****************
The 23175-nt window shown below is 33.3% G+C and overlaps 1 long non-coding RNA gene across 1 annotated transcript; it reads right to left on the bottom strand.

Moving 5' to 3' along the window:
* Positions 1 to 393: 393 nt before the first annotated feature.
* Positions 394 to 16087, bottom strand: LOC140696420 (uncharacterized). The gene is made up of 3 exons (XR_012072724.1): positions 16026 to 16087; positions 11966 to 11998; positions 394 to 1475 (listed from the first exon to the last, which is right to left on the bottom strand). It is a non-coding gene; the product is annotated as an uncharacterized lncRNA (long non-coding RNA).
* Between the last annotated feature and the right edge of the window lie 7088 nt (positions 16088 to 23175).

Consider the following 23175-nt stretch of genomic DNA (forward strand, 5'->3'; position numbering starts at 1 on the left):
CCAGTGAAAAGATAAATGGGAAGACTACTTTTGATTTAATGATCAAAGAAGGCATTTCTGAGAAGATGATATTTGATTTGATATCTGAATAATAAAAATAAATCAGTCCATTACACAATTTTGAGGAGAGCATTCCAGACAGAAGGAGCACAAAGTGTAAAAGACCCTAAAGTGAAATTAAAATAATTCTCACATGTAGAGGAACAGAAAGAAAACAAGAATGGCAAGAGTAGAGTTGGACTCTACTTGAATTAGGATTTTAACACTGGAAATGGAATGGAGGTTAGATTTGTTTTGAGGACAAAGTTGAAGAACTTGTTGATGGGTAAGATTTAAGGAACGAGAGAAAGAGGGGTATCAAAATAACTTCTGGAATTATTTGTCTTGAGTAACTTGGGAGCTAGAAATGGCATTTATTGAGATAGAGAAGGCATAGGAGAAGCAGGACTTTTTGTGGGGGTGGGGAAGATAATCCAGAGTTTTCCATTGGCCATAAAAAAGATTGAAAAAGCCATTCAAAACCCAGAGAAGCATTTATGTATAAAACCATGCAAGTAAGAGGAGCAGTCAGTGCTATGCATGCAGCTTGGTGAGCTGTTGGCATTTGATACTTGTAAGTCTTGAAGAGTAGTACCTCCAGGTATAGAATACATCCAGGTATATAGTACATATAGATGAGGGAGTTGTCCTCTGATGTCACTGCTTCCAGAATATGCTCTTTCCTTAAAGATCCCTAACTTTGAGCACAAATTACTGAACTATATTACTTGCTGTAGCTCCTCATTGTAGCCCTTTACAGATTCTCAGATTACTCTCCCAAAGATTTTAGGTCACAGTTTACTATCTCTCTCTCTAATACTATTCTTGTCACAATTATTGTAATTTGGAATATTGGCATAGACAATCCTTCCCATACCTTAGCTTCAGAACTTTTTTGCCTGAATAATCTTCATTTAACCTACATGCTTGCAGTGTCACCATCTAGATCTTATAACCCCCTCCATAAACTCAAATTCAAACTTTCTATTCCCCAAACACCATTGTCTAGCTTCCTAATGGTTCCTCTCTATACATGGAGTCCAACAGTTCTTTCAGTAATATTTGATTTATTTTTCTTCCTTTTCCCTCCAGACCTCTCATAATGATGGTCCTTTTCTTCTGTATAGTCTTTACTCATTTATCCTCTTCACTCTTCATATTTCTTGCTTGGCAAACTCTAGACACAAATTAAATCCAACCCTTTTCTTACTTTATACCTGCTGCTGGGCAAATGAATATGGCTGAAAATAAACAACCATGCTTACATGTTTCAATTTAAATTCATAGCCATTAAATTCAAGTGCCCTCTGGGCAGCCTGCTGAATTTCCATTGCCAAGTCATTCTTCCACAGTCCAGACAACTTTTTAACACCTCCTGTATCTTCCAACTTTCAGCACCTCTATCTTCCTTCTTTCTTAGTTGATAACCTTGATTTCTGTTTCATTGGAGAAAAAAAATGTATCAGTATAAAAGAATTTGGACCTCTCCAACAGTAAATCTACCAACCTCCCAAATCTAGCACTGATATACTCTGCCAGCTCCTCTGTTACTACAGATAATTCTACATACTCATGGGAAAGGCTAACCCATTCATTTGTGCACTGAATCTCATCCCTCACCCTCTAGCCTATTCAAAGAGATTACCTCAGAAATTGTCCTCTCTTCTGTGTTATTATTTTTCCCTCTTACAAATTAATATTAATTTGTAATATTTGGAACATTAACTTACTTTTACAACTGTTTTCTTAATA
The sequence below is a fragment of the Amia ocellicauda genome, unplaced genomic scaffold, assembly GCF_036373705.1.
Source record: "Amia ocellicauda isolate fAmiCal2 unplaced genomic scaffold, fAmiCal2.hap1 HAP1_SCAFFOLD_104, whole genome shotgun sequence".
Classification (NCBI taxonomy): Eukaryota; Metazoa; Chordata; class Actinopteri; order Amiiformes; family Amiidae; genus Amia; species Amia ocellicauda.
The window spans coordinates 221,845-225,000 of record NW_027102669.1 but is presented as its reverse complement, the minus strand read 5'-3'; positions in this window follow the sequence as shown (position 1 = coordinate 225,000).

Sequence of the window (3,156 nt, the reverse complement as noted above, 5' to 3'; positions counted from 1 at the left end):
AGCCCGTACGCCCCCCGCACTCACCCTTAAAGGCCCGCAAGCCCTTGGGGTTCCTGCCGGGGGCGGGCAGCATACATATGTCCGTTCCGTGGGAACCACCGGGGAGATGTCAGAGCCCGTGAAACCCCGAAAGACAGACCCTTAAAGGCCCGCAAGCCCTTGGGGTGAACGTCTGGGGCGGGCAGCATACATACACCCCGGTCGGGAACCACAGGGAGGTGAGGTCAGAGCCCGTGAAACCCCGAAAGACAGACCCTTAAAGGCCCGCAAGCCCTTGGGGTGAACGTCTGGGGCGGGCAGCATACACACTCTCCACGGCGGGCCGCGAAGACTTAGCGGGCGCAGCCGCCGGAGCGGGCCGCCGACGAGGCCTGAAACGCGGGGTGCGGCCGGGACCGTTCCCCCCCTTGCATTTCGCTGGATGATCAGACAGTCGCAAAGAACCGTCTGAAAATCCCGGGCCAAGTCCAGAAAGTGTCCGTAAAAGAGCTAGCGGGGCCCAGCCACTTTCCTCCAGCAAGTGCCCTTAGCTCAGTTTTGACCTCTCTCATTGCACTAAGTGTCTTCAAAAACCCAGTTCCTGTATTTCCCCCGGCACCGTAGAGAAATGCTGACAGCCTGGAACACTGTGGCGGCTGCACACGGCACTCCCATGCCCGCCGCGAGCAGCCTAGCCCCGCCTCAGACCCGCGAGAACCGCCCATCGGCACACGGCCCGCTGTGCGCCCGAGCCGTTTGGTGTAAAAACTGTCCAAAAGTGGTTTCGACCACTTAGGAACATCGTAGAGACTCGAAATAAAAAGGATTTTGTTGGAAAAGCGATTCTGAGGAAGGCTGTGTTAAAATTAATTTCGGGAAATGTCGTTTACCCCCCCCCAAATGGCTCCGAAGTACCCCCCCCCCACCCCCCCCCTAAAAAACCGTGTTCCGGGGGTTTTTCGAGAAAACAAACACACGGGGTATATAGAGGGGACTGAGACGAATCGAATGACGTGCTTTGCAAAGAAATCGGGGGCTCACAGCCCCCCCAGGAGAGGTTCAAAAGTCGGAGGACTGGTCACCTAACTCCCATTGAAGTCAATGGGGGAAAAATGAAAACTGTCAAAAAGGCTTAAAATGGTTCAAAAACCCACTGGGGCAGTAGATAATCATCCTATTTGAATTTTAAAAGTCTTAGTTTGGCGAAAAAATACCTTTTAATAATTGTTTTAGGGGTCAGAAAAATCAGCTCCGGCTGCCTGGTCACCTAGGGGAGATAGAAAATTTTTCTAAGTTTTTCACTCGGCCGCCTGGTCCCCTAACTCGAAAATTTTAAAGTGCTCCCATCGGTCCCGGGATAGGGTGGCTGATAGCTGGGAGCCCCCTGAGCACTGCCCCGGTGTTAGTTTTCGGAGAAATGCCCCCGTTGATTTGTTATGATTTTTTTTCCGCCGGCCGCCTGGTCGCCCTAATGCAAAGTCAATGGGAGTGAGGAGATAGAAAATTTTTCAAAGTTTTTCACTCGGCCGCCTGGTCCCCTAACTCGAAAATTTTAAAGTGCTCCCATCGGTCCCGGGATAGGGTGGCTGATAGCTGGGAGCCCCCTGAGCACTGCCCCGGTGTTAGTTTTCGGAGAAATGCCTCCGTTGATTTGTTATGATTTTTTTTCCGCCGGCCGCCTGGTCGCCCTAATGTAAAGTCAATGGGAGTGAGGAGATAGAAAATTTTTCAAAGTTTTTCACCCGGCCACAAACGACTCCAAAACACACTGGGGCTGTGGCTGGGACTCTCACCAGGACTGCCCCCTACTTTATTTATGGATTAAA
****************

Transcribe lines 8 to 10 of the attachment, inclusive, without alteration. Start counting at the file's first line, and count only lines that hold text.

The sequence below is a fragment of the Amia ocellicauda genome, unplaced genomic scaffold, assembly GCF_036373705.1.
Source record: "Amia ocellicauda isolate fAmiCal2 unplaced genomic scaffold, fAmiCal2.hap1 HAP1_SCAFFOLD_104, whole genome shotgun sequence".
Classification (NCBI taxonomy): Eukaryota; Metazoa; Chordata; class Actinopteri; order Amiiformes; family Amiidae; genus Amia; species Amia ocellicauda.